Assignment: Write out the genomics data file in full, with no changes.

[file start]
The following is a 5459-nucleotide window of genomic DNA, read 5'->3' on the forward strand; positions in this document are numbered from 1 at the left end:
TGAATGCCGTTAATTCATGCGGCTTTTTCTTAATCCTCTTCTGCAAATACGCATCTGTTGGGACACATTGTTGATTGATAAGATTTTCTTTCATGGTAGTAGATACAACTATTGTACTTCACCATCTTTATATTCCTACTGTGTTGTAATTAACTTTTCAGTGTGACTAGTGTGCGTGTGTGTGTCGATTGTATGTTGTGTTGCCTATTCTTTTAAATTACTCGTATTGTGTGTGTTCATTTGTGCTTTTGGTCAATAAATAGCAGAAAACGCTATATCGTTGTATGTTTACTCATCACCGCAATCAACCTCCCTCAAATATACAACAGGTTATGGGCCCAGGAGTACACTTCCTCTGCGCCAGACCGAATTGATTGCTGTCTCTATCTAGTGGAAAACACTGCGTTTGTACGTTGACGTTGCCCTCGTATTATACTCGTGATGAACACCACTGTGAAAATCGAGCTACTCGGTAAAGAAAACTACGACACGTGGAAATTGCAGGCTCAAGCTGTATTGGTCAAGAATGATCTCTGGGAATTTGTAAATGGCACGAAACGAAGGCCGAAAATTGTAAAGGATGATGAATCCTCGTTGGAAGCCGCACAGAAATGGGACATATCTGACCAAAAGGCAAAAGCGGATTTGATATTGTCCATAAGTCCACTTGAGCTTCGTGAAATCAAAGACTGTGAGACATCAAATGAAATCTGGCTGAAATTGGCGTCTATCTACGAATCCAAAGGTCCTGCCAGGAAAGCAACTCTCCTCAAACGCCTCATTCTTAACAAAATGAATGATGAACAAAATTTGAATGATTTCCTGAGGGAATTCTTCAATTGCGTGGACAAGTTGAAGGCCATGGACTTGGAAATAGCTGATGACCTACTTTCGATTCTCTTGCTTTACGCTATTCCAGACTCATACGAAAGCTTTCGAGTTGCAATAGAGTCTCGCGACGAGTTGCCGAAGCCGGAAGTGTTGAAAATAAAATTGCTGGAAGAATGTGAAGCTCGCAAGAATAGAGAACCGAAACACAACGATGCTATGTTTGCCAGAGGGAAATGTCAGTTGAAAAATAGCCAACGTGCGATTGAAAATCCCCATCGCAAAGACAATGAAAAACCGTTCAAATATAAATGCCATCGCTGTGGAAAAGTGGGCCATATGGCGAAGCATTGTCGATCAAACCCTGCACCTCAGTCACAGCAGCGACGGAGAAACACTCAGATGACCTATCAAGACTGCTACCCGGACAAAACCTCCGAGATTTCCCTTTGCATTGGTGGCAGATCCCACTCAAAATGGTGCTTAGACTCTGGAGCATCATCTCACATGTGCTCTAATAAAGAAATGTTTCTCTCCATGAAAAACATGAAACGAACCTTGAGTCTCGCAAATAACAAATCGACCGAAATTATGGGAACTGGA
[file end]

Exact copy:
The following is a 5459-nucleotide window of genomic DNA, read 5'->3' on the forward strand; positions in this document are numbered from 1 at the left end:
TGAATGCCGTTAATTCATGCGGCTTTTTCTTAATCCTCTTCTGCAAATACGCATCTGTTGGGACACATTGTTGATTGATAAGATTTTCTTTCATGGTAGTAGATACAACTATTGTACTTCACCATCTTTATATTCCTACTGTGTTGTAATTAACTTTTCAGTGTGACTAGTGTGCGTGTGTGTGTCGATTGTATGTTGTGTTGCCTATTCTTTTAAATTACTCGTATTGTGTGTGTTCATTTGTGCTTTTGGTCAATAAATAGCAGAAAACGCTATATCGTTGTATGTTTACTCATCACCGCAATCAACCTCCCTCAAATATACAACAGGTTATGGGCCCAGGAGTACACTTCCTCTGCGCCAGACCGAATTGATTGCTGTCTCTATCTAGTGGAAAACACTGCGTTTGTACGTTGACGTTGCCCTCGTATTATACTCGTGATGAACACCACTGTGAAAATCGAGCTACTCGGTAAAGAAAACTACGACACGTGGAAATTGCAGGCTCAAGCTGTATTGGTCAAGAATGATCTCTGGGAATTTGTAAATGGCACGAAACGAAGGCCGAAAATTGTAAAGGATGATGAATCCTCGTTGGAAGCCGCACAGAAATGGGACATATCTGACCAAAAGGCAAAAGCGGATTTGATATTGTCCATAAGTCCACTTGAGCTTCGTGAAATCAAAGACTGTGAGACATCAAATGAAATCTGGCTGAAATTGGCGTCTATCTACGAATCCAAAGGTCCTGCCAGGAAAGCAACTCTCCTCAAACGCCTCATTCTTAACAAAATGAATGATGAACAAAATTTGAATGATTTCCTGAGGGAATTCTTCAATTGCGTGGACAAGTTGAAGGCCATGGACTTGGAAATAGCTGATGACCTACTTTCGATTCTCTTGCTTTACGCTATTCCAGACTCATACGAAAGCTTTCGAGTTGCAATAGAGTCTCGCGACGAGTTGCCGAAGCCGGAAGTGTTGAAAATAAAATTGCTGGAAGAATGTGAAGCTCGCAAGAATAGAGAACCGAAACACAACGATGCTATGTTTGCCAGAGGGAAATGTCAGTTGAAAAATAGCCAACGTGCGATTGAAAATCCCCATCGCAAAGACAATGAAAAACCGTTCAAATATAAATGCCATCGCTGTGGAAAAGTGGGCCATATGGCGAAGCATTGTCGATCAAACCCTGCACCTCAGTCACAGCAGCGACGGAGAAACACTCAGATGACCTATCAAGACTGCTACCCGGACAAAACCTCCGAGATTTCCCTTTGCATTGGTGGCAGATCCCACTCAAAATGGTGCTTAGACTCTGGAGCATCATCTCACATGTGCTCTAATAAAGAAATGTTTCTCTCCATGAAAAACATGAAACGAACCTTGAGTCTCGCAAATAACAAATCGACCGAAATTATGGGAACTGGA